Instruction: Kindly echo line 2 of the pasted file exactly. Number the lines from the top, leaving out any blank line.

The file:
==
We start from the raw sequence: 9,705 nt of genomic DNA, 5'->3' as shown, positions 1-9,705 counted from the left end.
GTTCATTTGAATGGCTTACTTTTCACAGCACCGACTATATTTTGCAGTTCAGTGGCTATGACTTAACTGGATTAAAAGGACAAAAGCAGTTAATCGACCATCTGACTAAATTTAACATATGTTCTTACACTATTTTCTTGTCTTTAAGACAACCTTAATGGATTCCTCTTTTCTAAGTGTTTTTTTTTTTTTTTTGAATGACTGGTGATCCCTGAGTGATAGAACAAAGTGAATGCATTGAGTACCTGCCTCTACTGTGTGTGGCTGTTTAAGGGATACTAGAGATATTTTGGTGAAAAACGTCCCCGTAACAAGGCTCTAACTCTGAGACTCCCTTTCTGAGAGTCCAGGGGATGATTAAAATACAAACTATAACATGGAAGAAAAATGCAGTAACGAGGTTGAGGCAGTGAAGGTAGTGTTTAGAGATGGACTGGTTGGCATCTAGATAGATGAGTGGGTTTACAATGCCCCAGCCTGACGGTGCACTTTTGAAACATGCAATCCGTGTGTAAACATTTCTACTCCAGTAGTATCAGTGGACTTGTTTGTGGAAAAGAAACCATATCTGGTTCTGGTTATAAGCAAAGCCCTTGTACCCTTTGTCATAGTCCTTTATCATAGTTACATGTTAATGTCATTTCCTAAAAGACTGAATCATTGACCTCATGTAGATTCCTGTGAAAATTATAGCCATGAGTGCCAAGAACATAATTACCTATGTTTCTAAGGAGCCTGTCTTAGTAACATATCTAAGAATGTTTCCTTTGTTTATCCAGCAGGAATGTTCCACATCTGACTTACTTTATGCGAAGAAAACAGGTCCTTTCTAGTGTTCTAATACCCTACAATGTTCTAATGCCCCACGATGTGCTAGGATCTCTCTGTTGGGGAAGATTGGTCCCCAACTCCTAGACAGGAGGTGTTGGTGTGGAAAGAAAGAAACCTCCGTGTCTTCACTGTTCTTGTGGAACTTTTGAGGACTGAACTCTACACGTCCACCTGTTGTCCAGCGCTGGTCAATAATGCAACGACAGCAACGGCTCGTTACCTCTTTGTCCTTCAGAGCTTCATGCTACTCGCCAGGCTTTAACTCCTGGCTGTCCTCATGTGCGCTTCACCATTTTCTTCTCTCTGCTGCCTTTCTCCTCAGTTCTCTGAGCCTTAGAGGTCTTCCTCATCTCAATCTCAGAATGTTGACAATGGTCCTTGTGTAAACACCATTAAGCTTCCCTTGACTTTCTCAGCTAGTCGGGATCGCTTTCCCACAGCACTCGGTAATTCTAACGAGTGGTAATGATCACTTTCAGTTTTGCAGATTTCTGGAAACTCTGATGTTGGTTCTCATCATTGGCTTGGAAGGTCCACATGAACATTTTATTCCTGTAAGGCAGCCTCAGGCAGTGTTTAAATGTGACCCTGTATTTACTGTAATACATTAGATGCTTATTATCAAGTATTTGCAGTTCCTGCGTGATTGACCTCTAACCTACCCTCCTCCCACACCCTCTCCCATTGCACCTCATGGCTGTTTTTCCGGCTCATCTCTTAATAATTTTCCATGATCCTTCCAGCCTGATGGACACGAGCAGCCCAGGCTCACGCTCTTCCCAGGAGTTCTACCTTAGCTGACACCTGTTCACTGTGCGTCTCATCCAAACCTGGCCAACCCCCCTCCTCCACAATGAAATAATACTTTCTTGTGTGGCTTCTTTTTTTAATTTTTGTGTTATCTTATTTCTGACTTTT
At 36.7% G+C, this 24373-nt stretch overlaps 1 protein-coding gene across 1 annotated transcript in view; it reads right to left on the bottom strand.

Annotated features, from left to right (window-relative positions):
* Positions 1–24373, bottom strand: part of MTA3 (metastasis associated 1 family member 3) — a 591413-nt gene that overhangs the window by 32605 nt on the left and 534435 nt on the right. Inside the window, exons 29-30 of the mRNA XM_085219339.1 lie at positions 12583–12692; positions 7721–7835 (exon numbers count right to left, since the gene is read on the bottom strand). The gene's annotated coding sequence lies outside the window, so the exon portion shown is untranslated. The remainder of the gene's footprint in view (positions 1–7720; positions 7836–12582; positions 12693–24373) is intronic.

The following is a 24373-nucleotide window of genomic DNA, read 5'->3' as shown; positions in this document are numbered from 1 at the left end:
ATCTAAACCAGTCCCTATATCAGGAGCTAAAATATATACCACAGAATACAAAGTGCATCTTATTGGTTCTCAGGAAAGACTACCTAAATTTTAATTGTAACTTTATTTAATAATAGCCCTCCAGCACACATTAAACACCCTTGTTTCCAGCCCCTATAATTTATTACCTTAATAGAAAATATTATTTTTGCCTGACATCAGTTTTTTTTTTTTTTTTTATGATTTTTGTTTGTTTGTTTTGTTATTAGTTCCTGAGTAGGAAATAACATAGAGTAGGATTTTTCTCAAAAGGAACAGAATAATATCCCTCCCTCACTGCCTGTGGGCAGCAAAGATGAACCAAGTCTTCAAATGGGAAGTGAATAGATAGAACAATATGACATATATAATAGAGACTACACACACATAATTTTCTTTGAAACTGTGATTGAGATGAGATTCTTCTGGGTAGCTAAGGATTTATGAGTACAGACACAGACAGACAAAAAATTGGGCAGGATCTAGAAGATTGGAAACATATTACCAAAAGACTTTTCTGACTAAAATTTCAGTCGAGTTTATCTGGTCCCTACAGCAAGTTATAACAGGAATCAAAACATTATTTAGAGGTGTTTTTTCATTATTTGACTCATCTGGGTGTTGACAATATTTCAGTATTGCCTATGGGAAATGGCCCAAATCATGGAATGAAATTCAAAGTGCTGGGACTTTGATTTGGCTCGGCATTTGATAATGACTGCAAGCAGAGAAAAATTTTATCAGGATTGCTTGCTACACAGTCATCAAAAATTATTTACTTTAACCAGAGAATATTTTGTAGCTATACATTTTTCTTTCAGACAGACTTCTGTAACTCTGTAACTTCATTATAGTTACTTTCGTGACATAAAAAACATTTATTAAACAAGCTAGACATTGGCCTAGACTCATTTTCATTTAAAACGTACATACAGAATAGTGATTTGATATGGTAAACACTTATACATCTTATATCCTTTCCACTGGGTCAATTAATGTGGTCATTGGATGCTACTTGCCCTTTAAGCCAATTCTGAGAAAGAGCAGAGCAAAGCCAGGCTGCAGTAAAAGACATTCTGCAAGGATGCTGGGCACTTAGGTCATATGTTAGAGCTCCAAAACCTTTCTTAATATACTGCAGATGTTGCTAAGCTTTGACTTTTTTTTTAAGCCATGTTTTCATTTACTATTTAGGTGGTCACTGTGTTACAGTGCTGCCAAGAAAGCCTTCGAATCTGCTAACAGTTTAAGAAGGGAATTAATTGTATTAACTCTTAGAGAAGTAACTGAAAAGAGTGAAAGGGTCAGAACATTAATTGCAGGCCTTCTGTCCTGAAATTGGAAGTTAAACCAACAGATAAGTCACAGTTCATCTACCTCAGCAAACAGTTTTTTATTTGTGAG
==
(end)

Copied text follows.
GTTCATTTGAATGGCTTACTTTTCACAGCACCGACTATATTTTGCAGTTCAGTGGCTATGACTTAACTGGATTAAAAGGACAAAAGCAGTTAATCGACCATCTGACTAAATTTAACATATGTTCTTACACTATTTTCTTGTCTTTAAGACAACCTTAATGGATTCCTCTTTTCTAAGTGTTTTTTTTTTTTTTTTGAATGACTGGTGATCCCTGAGTGATAGAACAAAGTGAATGCATTGAGTACCTGCCTCTACTGTGTGTGGCTGTTTAAGGGATACTAGAGATATTTTGGTGAAAAACGTCCCCGTAACAAGGCTCTAACTCTGAGACTCCCTTTCTGAGAGTCCAGGGGATGATTAAAATACAAACTATAACATGGAAGAAAAATGCAGTAACGAGGTTGAGGCAGTGAAGGTAGTGTTTAGAGATGGACTGGTTGGCATCTAGATAGATGAGTGGGTTTACAATGCCCCAGCCTGACGGTGCACTTTTGAAACATGCAATCCGTGTGTAAACATTTCTACTCCAGTAGTATCAGTGGACTTGTTTGTGGAAAAGAAACCATATCTGGTTCTGGTTATAAGCAAAGCCCTTGTACCCTTTGTCATAGTCCTTTATCATAGTTACATGTTAATGTCATTTCCTAAAAGACTGAATCATTGACCTCATGTAGATTCCTGTGAAAATTATAGCCATGAGTGCCAAGAACATAATTACCTATGTTTCTAAGGAGCCTGTCTTAGTAACATATCTAAGAATGTTTCCTTTGTTTATCCAGCAGGAATGTTCCACATCTGACTTACTTTATGCGAAGAAAACAGGTCCTTTCTAGTGTTCTAATACCCTACAATGTTCTAATGCCCCACGATGTGCTAGGATCTCTCTGTTGGGGAAGATTGGTCCCCAACTCCTAGACAGGAGGTGTTGGTGTGGAAAGAAAGAAACCTCCGTGTCTTCACTGTTCTTGTGGAACTTTTGAGGACTGAACTCTACACGTCCACCTGTTGTCCAGCGCTGGTCAATAATGCAACGACAGCAACGGCTCGTTACCTCTTTGTCCTTCAGAGCTTCATGCTACTCGCCAGGCTTTAACTCCTGGCTGTCCTCATGTGCGCTTCACCATTTTCTTCTCTCTGCTGCCTTTCTCCTCAGTTCTCTGAGCCTTAGAGGTCTTCCTCATCTCAATCTCAGAATGTTGACAATGGTCCTTGTGTAAACACCATTAAGCTTCCCTTGACTTTCTCAGCTAGTCGGGATCGCTTTCCCACAGCACTCGGTAATTCTAACGAGTGGTAATGATCACTTTCAGTTTTGCAGATTTCTGGAAACTCTGATGTTGGTTCTCATCATTGGCTTGGAAGGTCCACATGAACATTTTATTCCTGTAAGGCAGCCTCAGGCAGTGTTTAAATGTGACCCTGTATTTACTGTAATACATTAGATGCTTATTATCAAGTATTTGCAGTTCCTGCGTGATTGACCTCTAACCTACCCTCCTCCCACACCCTCTCCCATTGCACCTCATGGCTGTTTTTCCGGCTCATCTCTTAATAATTTTCCATGATCCTTCCAGCCTGATGGACACGAGCAGCCCAGGCTCACGCTCTTCCCAGGAGTTCTACCTTAGCTGACACCTGTTCACTGTGCGTCTCATCCAAACCTGGCCAACCCCCCTCCTCCACAATGAAATAATACTTTCTTGTGTGGCTTCTTTTTTTAATTTTTGTGTTATCTTATTTCTGACTTTT